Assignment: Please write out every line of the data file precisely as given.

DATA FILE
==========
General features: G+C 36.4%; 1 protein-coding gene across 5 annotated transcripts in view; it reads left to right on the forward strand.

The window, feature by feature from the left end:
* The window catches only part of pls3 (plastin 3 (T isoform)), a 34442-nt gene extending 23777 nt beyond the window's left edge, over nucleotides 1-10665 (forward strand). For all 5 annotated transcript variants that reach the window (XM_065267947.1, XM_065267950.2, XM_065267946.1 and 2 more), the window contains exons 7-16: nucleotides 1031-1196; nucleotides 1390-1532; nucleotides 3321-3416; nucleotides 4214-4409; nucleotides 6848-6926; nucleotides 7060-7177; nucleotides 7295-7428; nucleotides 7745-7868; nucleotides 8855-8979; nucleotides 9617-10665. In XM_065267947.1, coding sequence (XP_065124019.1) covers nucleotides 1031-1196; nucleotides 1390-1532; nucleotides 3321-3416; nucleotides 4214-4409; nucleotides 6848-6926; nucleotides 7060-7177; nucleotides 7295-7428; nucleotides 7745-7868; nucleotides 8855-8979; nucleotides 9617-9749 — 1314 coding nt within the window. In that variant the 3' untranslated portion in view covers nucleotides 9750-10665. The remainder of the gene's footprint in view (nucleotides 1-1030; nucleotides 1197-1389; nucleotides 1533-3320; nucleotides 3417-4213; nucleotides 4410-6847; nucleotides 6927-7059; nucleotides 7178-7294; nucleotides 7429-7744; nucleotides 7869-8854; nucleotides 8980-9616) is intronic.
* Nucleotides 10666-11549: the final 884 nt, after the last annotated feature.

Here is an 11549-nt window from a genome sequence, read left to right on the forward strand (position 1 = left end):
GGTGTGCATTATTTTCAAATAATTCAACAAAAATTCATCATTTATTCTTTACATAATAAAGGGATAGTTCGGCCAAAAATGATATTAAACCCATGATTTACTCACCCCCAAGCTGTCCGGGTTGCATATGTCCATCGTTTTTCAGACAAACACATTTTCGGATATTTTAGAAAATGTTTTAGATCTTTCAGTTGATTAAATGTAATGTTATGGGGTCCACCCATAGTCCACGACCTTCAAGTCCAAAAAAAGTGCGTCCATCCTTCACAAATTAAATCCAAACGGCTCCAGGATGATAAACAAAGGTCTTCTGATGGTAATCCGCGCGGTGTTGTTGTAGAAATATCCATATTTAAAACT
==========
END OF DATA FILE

General features: G+C 36.4%; 1 protein-coding gene across 5 annotated transcripts in view; it reads left to right on the forward strand.

The window, feature by feature from the left end:
* The window catches only part of pls3 (plastin 3 (T isoform)), a 34442-nt gene extending 23777 nt beyond the window's left edge, over nucleotides 1-10665 (forward strand). For all 5 annotated transcript variants that reach the window (XM_065267947.1, XM_065267950.2, XM_065267946.1 and 2 more), the window contains exons 7-16: nucleotides 1031-1196; nucleotides 1390-1532; nucleotides 3321-3416; nucleotides 4214-4409; nucleotides 6848-6926; nucleotides 7060-7177; nucleotides 7295-7428; nucleotides 7745-7868; nucleotides 8855-8979; nucleotides 9617-10665. In XM_065267947.1, coding sequence (XP_065124019.1) covers nucleotides 1031-1196; nucleotides 1390-1532; nucleotides 3321-3416; nucleotides 4214-4409; nucleotides 6848-6926; nucleotides 7060-7177; nucleotides 7295-7428; nucleotides 7745-7868; nucleotides 8855-8979; nucleotides 9617-9749 — 1314 coding nt within the window. In that variant the 3' untranslated portion in view covers nucleotides 9750-10665. The remainder of the gene's footprint in view (nucleotides 1-1030; nucleotides 1197-1389; nucleotides 1533-3320; nucleotides 3417-4213; nucleotides 4410-6847; nucleotides 6927-7059; nucleotides 7178-7294; nucleotides 7429-7744; nucleotides 7869-8854; nucleotides 8980-9616) is intronic.
* Nucleotides 10666-11549: the final 884 nt, after the last annotated feature.

Here is an 11549-nt window from a genome sequence, read left to right on the forward strand (position 1 = left end):
GGTGTGCATTATTTTCAAATAATTCAACAAAAATTCATCATTTATTCTTTACATAATAAAGGGATAGTTCGGCCAAAAATGATATTAAACCCATGATTTACTCACCCCCAAGCTGTCCGGGTTGCATATGTCCATCGTTTTTCAGACAAACACATTTTCGGATATTTTAGAAAATGTTTTAGATCTTTCAGTTGATTAAATGTAATGTTATGGGGTCCACCCATAGTCCACGACCTTCAAGTCCAAAAAAAGTGCGTCCATCCTTCACAAATTAAATCCAAACGGCTCCAGGATGATAAACAAAGGTCTTCTGATGGTAATCCGCGCGGTGTTGTTGTAGAAATATCCATATTTAAAACT